W. LaFayett Funkhouser, Proat half price if they present their athvidence; W. F. Smith, Hazard; A. J.
the gates.
letic tickets at
Hawkins, Hazard; C. L. Lynch,
Russell Collins, Balkan.
MORTON HIGH DANCE
,

R-

-

(

Tins-playe- d

well-know- n

Yer-kle-

Morton
announce
bo given
afternoon

High School Club wishes to
SENATE MEETING
that its dance will postlvely
Called meeting of Senate this afterin Buell Armory Saturday
noon at 3:45.
ut 3:30 o'clock.

GREETS STROLLER PLAY

Amateurs Have Little Trouble With Difficult
Roles
COSTUMES ELABORATE
Topping productions of the Strollers in all around success, "Mice ami
Men," was presented to a large and appreciative audience of University and
townspeople at the Lexington Opera
House last Friday night. The entire
cast, from Mark Embury to that sniveling,
little orphan girl
last in line.furnlshed a revelation of
unbelievable correctness in amateur
character interpretation.
Costumes used in the play were
elaborately gorgeous In the striking
colors of the time, and what is equally
commendable, they were remarkable
fits. The scenery, also characteristic
of the eighteenth century, was all that
could be desired.
Anne Molloy, Gus Gay, Milton
and Eliza Spurrier had the leading parts and can probably lay claim
to the lion's share of honors.
polka-dotte-

Re-ve- ll

Miss Molloy Much Admired
From the first appearance of "Miss
Molloy behind the footlights in "Mice
and Men" as "Little Britain," a , pretty, vivacious and mischievous little
"orphan brat," until with a camouflage
kiss, Captain Lovell claimed her his
own as Peggy, a sweet and demure
young woman, at the last curtain,
every male heart in the audience was
grappled in the shackles of her loveliness. Slle was exceedingly graceful
tho the dance was deleted by Dean
Hamilton and Professor Melcher, and
it can be reasonably supposed that she
tripped over the heath with' that fairylike movement for which she is noted
In the ballroom;, That she was not
acting but was just herself Peggy,
Little Britain, and Anne are one is
the highest tribute that can be paid
her.
And Gus Gay knew how to make
love with all the confidence of the
successful man who knows not the
meaning of the word "reverse" in connection with his 'affaires d'amour.' Tall
strikingly handand
some with his iron gray hair and
lined face, Gus was the star of the
play. Depicted as a strong well bred,
educated landowner of England's romantic class, he was the master of
situation, no matter how complex.
Gay shows rare promise if the stage is
chosen as his vocation.

The Reckless Redcoat.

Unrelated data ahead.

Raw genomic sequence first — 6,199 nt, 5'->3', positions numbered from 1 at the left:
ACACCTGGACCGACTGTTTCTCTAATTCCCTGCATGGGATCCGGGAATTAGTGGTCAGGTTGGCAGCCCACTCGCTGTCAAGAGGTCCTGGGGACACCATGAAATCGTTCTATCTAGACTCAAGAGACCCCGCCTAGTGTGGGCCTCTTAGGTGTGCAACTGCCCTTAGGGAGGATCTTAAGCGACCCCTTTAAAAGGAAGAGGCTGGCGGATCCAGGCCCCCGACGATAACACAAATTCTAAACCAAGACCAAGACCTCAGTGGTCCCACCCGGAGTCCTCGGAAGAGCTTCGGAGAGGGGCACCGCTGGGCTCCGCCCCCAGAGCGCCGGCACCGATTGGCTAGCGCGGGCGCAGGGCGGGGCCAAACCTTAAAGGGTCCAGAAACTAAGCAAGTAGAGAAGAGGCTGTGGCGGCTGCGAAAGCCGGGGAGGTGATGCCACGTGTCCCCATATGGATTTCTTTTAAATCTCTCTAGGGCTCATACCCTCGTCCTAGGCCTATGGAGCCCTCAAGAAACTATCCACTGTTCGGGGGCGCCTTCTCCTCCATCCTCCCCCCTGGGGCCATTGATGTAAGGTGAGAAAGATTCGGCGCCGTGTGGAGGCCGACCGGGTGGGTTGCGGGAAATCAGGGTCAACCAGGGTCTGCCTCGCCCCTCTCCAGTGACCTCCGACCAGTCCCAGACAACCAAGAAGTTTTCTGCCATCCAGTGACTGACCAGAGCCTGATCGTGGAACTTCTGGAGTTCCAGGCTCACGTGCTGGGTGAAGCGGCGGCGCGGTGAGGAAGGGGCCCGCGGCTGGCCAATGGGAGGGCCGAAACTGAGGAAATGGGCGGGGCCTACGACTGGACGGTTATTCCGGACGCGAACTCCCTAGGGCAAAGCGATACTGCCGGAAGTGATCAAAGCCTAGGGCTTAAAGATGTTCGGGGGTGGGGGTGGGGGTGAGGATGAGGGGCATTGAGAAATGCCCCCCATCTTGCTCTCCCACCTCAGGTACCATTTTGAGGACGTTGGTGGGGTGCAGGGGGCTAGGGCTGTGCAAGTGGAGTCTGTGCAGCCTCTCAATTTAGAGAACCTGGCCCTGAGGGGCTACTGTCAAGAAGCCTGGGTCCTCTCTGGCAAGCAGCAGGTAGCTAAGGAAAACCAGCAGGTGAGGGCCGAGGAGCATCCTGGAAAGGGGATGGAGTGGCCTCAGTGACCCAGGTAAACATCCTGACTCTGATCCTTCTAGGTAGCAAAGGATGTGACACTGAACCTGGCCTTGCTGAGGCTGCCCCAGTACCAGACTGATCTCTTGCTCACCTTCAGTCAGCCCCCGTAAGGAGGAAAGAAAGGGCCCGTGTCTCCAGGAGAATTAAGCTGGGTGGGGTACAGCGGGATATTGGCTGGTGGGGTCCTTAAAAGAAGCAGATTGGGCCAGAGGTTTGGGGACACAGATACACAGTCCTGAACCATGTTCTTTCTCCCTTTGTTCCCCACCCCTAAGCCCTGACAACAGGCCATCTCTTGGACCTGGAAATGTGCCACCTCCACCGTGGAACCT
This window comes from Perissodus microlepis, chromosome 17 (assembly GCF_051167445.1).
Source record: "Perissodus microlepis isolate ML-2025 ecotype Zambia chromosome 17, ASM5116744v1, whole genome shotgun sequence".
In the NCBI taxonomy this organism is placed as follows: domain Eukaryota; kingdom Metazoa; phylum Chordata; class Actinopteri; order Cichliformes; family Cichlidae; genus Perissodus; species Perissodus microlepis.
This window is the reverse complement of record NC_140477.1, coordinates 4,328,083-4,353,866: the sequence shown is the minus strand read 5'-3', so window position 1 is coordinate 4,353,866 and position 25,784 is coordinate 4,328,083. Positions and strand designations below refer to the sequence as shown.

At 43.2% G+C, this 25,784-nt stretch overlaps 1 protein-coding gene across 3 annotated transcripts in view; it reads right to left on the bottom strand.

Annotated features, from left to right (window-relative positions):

dashing, reckless, red coated
The
Captain Lovell of tho British army
was played by Milton Rovell, so gallant and bravo that he was- thrown
into many an ugly situation for tho
reason that ho could not clear himself if in so doing he would embarrass
any woman. In interpreting tho character of Captain Lovell, Rovell was at
(Continued on Pago Three)
-

* THE KENTUCKY KERNEL,

The Kentucky Kernel

4
SQUIRREL FOOD

Published every Thursday throughout the College year by tho Bludont body
of the University of Kentucky, for tho benefit of the Btudcnts,
alumni and faculty of the institution.
THE KENTUCKY KERNEL is tho official newspaper of the University.
It is Issued with a view of furnishing to its subscribers all the college news
of Kentucky, together with a digest of items of interest concerning the
Universities of other States and Canada.
SUBSCRIPTION, ONE DOLLAR PER YEAR. FIVE CENTS PER COPY
Entered at Lexington Postofflce as second-clasmail matter.
s

EDITORIAL STAFF
THORNTON CONNELL
MiM Eliea M. Plggott -Miss Ellsa Spurrier
Miss Mildred Graham
Charles Planck
Frederick Jackson
Sam Morton
Lee McLean
Miss Austin Lilly
John J. Letnan
Virgil Chapman
Miss Virginia Helm Milner
Miss Elizabeth Murphey
Miss Louise Will

EDITOR-IN-CHIE-

Managing Edlter
"Squirrel Food"
"Co-ed"it-

Sporting Editor
Feature Editor
Agriculture
.Home Economics
Engineering
Literary Societies
Patterson Hall
Exchange Editor
Phllosophian

REPORTERS.
Jt. J. Ralble, Miss Bessie Conkright, W. S. Sherwood
BUSINESS STAFF.
"Edwin T. Tapscott

J. P. Barnes

.Business Manager
Assistant Business Manager

THE DAY OF THE YOUNG WOMAN.
For the reason that selective and voluntary service
for America and humanity is claiming many and may

SIGMA NITS HAVE 25
YOUR FIFTY DOLLAR
STAR SERVICE FLAG THIRD LIBERTY BOND

Gamma Iota Chapter of the Sigma
It will protect 1,000 Boldlers from
fraternity has on display in its smallpox and 666 from typhoid. It
chapter houso a service flag with 25 will assure tho safety of 139 wounded
LYKELLE POEM NO. 21.
stars.
soldiers from lockjaw, tho germs of
In her new spring hat